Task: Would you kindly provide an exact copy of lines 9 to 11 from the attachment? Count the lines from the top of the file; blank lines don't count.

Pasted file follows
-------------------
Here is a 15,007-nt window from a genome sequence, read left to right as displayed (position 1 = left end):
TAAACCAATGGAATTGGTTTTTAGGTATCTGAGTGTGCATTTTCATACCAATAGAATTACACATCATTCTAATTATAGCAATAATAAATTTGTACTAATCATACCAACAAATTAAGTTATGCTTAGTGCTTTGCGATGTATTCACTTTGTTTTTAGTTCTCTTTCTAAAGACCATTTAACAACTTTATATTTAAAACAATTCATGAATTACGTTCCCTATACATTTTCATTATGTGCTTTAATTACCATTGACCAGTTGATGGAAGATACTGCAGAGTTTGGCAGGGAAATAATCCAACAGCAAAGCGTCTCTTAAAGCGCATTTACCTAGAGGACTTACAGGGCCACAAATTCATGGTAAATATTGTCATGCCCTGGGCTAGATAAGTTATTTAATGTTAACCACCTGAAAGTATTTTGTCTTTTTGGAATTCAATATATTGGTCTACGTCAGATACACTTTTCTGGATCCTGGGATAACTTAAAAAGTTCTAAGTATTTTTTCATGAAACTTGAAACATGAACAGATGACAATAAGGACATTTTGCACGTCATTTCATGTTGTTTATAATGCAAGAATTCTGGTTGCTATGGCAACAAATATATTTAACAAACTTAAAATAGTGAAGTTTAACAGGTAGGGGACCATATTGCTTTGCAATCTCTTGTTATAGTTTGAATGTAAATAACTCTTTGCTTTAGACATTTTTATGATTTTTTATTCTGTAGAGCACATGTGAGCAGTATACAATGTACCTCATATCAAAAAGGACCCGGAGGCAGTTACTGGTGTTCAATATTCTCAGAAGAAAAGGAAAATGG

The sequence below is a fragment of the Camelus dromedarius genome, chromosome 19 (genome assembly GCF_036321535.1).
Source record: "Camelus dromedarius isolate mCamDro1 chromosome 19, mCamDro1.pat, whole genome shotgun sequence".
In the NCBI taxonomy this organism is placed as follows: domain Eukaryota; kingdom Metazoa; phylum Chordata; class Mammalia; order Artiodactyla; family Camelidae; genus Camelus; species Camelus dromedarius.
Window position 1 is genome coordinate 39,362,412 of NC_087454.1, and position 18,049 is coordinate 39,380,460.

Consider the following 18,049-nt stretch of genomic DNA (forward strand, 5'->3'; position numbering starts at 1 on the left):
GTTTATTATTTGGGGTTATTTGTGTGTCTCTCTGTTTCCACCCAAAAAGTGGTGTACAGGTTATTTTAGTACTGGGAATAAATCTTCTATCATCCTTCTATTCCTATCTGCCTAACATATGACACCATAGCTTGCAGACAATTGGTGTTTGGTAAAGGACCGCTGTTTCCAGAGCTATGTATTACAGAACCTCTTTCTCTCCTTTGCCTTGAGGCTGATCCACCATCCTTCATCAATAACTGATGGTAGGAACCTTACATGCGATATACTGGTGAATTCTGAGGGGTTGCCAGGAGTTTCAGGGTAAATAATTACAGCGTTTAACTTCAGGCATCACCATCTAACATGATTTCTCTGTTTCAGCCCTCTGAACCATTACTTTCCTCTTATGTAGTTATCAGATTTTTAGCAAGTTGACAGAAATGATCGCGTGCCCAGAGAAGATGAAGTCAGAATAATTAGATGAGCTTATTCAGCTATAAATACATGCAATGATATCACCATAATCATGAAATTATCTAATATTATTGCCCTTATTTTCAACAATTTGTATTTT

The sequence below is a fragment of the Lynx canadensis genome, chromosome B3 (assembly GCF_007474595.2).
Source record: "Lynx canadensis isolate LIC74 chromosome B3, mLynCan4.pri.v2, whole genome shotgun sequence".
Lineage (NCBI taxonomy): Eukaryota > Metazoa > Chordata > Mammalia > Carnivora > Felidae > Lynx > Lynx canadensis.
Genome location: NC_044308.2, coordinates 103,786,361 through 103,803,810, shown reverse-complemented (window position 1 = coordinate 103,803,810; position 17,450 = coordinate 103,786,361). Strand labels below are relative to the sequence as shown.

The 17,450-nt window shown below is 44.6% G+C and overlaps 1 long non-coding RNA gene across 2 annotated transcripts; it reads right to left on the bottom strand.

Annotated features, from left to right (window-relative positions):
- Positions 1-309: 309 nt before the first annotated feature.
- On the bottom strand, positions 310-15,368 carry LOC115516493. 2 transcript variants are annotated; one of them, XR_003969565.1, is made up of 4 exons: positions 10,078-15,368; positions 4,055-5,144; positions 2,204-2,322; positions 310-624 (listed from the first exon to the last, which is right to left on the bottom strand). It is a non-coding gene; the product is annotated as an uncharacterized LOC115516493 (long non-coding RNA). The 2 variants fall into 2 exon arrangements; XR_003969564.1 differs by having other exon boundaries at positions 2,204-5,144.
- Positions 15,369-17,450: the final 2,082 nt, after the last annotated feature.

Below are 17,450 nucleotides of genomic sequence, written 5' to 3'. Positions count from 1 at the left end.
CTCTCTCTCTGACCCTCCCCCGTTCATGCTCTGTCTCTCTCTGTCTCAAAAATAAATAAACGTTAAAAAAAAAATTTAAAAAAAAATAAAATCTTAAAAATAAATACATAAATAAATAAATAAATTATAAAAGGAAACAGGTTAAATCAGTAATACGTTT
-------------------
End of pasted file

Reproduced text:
The sequence below is a fragment of the Lynx canadensis genome, chromosome B3 (assembly GCF_007474595.2).
Source record: "Lynx canadensis isolate LIC74 chromosome B3, mLynCan4.pri.v2, whole genome shotgun sequence".
Lineage (NCBI taxonomy): Eukaryota > Metazoa > Chordata > Mammalia > Carnivora > Felidae > Lynx > Lynx canadensis.